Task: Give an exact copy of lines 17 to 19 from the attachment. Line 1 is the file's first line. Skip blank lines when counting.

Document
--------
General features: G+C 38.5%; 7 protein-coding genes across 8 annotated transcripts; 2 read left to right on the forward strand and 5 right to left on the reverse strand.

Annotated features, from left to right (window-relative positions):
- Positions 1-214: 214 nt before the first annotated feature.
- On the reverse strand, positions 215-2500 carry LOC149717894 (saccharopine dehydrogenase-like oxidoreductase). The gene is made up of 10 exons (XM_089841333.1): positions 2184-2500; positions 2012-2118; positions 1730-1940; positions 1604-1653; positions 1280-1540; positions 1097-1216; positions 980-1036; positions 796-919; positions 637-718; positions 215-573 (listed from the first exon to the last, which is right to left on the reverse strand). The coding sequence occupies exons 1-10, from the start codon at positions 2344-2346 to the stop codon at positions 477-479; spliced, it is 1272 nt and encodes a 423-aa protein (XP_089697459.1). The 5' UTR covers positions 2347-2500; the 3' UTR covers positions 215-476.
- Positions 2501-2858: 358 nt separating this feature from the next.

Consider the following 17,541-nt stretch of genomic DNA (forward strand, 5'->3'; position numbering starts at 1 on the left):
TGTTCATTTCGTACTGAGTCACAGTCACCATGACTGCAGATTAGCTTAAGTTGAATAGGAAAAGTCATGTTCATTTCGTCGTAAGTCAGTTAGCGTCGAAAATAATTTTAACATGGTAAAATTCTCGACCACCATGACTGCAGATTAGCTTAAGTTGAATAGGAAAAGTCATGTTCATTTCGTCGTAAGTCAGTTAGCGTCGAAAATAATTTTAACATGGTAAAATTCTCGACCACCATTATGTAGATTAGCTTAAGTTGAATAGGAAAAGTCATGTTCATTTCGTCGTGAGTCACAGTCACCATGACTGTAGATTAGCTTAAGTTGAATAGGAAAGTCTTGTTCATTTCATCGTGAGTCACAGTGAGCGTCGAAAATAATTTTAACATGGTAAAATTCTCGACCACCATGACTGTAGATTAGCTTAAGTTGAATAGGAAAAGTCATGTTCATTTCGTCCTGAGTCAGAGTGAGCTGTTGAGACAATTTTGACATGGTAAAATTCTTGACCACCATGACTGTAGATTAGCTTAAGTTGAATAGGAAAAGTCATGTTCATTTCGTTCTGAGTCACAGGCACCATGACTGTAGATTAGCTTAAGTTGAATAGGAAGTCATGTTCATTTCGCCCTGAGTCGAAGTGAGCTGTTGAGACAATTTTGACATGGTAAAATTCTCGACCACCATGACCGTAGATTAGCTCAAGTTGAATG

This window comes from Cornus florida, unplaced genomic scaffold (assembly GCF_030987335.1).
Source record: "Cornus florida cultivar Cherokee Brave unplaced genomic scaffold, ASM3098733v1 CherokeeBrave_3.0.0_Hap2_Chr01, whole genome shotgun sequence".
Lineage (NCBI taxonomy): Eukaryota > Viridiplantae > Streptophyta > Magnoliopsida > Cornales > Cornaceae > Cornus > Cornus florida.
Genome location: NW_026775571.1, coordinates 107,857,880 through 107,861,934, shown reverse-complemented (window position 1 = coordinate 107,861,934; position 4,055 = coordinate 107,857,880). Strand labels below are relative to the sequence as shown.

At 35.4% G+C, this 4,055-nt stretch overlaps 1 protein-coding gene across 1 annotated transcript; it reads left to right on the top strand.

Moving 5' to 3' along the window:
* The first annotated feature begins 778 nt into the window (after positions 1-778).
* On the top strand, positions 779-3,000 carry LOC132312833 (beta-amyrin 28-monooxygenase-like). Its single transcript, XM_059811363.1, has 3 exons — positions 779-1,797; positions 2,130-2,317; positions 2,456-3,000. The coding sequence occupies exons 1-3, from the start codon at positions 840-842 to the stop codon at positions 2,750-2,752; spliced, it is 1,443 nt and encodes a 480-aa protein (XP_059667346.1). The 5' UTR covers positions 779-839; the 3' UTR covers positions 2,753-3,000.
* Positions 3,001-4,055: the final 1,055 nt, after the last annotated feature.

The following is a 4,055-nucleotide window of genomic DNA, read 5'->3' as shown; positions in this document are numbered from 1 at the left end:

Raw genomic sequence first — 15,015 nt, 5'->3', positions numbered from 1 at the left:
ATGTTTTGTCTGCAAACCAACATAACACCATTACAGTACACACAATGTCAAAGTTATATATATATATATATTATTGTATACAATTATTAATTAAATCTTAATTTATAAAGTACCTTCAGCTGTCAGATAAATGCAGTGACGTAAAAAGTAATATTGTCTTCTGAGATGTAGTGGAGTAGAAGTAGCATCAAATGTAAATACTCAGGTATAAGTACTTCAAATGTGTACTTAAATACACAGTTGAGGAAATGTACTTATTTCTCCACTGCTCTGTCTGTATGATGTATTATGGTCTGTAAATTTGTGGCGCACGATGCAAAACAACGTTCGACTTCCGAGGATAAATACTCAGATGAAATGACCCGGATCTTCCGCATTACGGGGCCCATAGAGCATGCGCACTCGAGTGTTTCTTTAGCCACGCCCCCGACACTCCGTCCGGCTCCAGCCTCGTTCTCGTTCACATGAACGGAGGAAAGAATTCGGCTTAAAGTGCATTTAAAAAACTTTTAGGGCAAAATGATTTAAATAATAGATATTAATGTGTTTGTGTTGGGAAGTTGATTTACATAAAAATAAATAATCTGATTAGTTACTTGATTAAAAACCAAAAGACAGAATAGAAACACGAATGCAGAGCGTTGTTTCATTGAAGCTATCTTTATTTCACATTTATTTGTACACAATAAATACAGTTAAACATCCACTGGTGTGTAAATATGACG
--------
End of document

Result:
The following is a 4,055-nucleotide window of genomic DNA, read 5'->3' as shown; positions in this document are numbered from 1 at the left end:

Raw genomic sequence first — 15,015 nt, 5'->3', positions numbered from 1 at the left:
ATGTTTTGTCTGCAAACCAACATAACACCATTACAGTACACACAATGTCAAAGTTATATATATATATATATTATTGTATACAATTATTAATTAAATCTTAATTTATAAAGTACCTTCAGCTGTCAGATAAATGCAGTGACGTAAAAAGTAATATTGTCTTCTGAGATGTAGTGGAGTAGAAGTAGCATCAAATGTAAATACTCAGGTATAAGTACTTCAAATGTGTACTTAAATACACAGTTGAGGAAATGTACTTATTTCTCCACTGCTCTGTCTGTATGATGTATTATGGTCTGTAAATTTGTGGCGCACGATGCAAAACAACGTTCGACTTCCGAGGATAAATACTCAGATGAAATGACCCGGATCTTCCGCATTACGGGGCCCATAGAGCATGCGCACTCGAGTGTTTCTTTAGCCACGCCCCCGACACTCCGTCCGGCTCCAGCCTCGTTCTCGTTCACATGAACGGAGGAAAGAATTCGGCTTAAAGTGCATTTAAAAAACTTTTAGGGCAAAATGATTTAAATAATAGATATTAATGTGTTTGTGTTGGGAAGTTGATTTACATAAAAATAAATAATCTGATTAGTTACTTGATTAAAAACCAAAAGACAGAATAGAAACACGAATGCAGAGCGTTGTTTCATTGAAGCTATCTTTATTTCACATTTATTTGTACACAATAAATACAGTTAAACATCCACTGGTGTGTAAATATGACG